Yosemite Valley On Fire
Yosemite National Park Management is afraid of forest fires, and understandably so. I can think of no more a devastating way to lose acres upon acres of some of the most beautiful forest scenery in the world than to have it all burn to a crisp, when it's well within human control to prevent that fate. Historically park management made efforts to prevent such a demise, monitoring and swiftly suppressing all fires within the park, manmade and natural.
Over time, this lack of fire led to overgrown forest areas accumulating an abundance of flammable material, leading scientists and park managers to realize the ecosystemic benefits of regularly occurring natural forest fires. In addition to clearing out dead, flammable vegetation, as a secondary benefit fires also enrich the soil with nutrients to encourage new growth.
In the 1970s, Yosemite implemented a Fire Management program which seasonally performs prescribed burns to cull dead vegetation, reducing the frequency and magnitude of naturally occurring forest fires.
The scope of these burns can vary depending on the time of the year and the area of the park, but I've happened to visit the park a few (2) times while burns were taking place in The Valley.
The first time was in May of 2022, when crews were performing pile-burns. Driving around The Valley, you could see evidence of the day's and week's burns, long trails of smoldering ash piles every 15-30 feet culminating in the current moment's flaming pile, and just beyond it, the queue of freshly aggregated fuel piles of dead branches and shrubbery awaiting their turn.
The second time I was there during controlled burning was the last weekend of October, 2023.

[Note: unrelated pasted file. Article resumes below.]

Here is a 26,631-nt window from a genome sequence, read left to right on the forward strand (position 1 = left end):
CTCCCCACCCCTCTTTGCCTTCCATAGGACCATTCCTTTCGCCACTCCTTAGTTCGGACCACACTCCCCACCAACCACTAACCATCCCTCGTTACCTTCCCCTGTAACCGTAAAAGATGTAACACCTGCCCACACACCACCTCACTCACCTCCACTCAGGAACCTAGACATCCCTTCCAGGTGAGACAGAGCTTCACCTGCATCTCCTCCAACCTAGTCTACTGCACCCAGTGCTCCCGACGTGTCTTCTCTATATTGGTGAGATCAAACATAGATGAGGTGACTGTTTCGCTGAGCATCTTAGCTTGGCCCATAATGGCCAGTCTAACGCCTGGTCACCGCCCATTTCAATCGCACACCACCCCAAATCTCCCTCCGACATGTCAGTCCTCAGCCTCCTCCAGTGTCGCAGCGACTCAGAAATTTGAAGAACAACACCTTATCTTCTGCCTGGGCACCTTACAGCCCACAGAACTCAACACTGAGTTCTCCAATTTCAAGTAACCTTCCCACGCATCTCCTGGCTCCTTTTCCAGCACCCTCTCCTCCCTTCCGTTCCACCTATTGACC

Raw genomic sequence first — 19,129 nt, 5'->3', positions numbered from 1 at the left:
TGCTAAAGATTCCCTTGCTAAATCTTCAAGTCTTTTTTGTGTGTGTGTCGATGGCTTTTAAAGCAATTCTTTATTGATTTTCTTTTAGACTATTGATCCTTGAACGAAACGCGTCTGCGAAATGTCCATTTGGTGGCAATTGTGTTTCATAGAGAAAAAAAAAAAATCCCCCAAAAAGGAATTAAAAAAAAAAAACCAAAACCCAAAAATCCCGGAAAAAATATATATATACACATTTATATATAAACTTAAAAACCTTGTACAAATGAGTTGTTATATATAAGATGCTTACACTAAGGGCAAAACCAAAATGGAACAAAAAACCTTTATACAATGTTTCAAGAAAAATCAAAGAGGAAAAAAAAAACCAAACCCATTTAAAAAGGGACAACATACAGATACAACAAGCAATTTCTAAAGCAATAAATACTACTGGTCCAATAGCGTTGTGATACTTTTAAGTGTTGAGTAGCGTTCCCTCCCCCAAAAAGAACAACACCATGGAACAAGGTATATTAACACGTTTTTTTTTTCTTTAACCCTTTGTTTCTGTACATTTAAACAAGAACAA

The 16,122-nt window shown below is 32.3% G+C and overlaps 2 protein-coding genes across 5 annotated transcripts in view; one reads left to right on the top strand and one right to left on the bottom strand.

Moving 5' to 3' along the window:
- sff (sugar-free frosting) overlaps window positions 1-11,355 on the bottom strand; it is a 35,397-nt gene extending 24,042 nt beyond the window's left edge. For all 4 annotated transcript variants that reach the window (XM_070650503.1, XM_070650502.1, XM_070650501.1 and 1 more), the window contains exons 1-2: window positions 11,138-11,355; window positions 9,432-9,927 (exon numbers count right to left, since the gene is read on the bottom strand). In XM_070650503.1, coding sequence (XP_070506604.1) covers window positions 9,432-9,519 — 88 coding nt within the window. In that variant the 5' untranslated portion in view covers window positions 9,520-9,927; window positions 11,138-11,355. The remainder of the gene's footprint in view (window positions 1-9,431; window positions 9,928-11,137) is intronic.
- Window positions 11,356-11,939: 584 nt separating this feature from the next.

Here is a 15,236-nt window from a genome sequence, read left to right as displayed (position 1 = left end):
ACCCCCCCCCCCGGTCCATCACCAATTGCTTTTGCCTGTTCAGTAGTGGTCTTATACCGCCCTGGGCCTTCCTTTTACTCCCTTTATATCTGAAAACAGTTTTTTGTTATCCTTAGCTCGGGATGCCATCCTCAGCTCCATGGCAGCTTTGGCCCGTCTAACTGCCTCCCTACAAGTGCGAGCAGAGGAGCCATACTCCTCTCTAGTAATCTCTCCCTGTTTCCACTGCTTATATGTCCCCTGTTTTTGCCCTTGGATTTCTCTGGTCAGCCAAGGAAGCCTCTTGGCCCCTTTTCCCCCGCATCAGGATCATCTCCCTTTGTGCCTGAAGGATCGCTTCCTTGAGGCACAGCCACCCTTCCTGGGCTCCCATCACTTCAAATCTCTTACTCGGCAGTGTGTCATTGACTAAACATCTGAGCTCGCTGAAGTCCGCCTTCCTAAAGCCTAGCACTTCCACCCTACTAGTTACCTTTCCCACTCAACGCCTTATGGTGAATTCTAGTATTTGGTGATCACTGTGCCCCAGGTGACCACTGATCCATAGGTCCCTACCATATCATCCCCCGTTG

Interestingly the strategy of the fire management team seemed much different this time. Rather than individual burn piles this time I witnessed man-made lines of fire slowly crawling along across the park floor in various places, more akin to how a natural fire would burn. As you can imagine, the fire management crews were out in greater numbers for these burns, and seemingly much more focused on keeping the fire under control. Some of these fires were set to allow individual trees (seemingly diseased and/or decaying) to burn while still standing.
While I didn't take too many photos in the valley during this trip, mostly because the smoke in the air caused my lungs to burn after only a few minutes outside of my car, what I did manage to capture this time around was the impact on the air quality in the Valley during these rounds of burns. I don't have any official metrics giving insight into the air quality for the day, but what I do have are some photos to give you a visual sense of just how much smoke was in the air:
Tunnel view at sunrise:
El Capitan at 8 am
Rays of sunlight poking through trees
I don't know if the sheer quantity of material burned was higher during this trip, if I came towards the tail end of the burn cycle, so there was more residual particulate in the air, or if there are different acceptable amounts of particulate matter in the air depending on the time of the year and time of day that the burns take place, or entirely other factors altogether.
What I do know is that the natural role of forest fires reveals such an interesting dichotomy in nature - to burn is to beautify; to destroy is to protect and enrich; to inflame is to suppress; to kill off is to give new life. Above all, I find it fascinating that one of the greatest tools that man has in preventing devastating forest fires is fire itself.